Cleveland County Commissioners have a plan: they want to do their part to make downtown Norman a destination.
The first visible step toward that goal is the demolition of two county-owned buildings north of Comanche. The former First National Bank/Chase/Cleveland County Sheriff’s Office building at the corner of Comanche and Peters was the first to go, and crews are working to complete the demolition of the former America-First Abstract Company building.
The two lots will eventually house a multi-level parking garage with retail space on the first floor. They will sit empty for a few years as the county works on its healthy living block west of the railroad tracks. The block will feature the county's farmers market, as well as indoor and outdoor educational space. Cleveland County Commissioner Darry Stacy said early architectural designs are being reviewed, and the block should be finished near the end of next year.
“We’re going to have an active street edge in our parking garage, and everything we’re doing with the healthy living block and the plaza, we want to create a place where people want to come and enjoy themselves,” he said. “The healthy living block will be an incredible space for the farmers market, education classrooms, a co-op clinic of some type; we’ve reached out to several partners already about doing some kind of commercial or demonstration kitchen. The Pioneer Library System offers several health-related programs they can bring as well.”
The county will work with the City of Norman on the healthy living block, as the project will be impacted by the James Garner Avenue expansion. The parking garage is slated to be completed near the end of 2021, and Stacy said the county is getting ready to hire an architect for the project in the next few months. Renovation work on the courthouse itself won’t begin for three-to-five years.
Building a higher density parking structure will encourage more businesses to open downtown and allow for existing parking lots to be redeveloped, Stacy said.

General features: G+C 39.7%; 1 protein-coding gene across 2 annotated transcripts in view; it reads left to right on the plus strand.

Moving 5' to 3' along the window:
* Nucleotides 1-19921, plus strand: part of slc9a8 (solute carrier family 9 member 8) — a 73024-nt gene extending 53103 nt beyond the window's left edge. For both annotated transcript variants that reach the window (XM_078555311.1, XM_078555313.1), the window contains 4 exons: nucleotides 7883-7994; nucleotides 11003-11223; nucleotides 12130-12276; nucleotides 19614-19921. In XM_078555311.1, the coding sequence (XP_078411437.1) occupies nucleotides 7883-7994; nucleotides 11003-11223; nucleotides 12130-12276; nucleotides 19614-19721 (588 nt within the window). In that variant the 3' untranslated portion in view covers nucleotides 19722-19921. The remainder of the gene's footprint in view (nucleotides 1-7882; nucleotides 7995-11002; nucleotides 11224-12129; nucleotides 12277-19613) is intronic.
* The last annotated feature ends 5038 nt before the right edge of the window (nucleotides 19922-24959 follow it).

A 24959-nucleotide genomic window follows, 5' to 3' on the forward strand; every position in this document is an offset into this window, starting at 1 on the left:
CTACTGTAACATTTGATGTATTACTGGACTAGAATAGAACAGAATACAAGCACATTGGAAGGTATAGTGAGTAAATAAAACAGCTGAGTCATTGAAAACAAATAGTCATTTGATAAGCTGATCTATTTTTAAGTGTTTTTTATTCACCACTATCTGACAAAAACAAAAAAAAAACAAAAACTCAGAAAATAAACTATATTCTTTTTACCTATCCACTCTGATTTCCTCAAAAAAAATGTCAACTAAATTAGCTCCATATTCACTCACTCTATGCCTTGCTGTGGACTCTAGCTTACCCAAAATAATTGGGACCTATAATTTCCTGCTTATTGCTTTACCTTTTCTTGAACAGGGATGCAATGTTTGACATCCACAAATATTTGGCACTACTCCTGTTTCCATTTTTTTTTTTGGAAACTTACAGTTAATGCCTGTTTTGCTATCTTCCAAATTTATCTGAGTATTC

“The most excitement I’m hearing is from people in the downtown area for the parking garage,” he said. “There are business owners down there who haven’t been able to bring businesses downtown due to parking issues.”
The county is focused on ensuring communities throughout Cleveland County feel welcome and represented in the redevelopment.
“It’s not just a Norman project,” Stacy said. “We’ve reached out to Moore, Noble and other cities to see how they might want to be involved. We’ve talked with Moore Public Schools to see how their FFA can be a part of [the healthy living block]; we want to stress this is for all county residents.”
Jonathan Leavey, who served on the Norman City Council from 2003-2005, has lived in Norman for almost three decades. He views the county’s initiative as part of a downtown revival that began decades ago.
“I think your downtown says a significant amount about your community overall. With this being the county seat, and the downtown activity, one thing we’ll always need is parking,” he said. “That’s why what’s happening on Comanche Street is a wonderful step forward.”
Some have bemoaned the buildings’ demolition, but Leavey, who worked at American-First Abstract Co. for owner Harold Cox, views it as progress.
“There’s a difference between historic and old,” he said. “I knew Harold well enough to know he would look at it as, ‘Yeah, there were a lot of great times, but this is really what Norman needs.’”
The county’s masterplan for the three-phase redevelopment won the Urban Land Institute of Oklahoma’s Impact Award for outstanding public initiative in February, and Stacy said it’s exciting to see the long-planned project begin to come to life.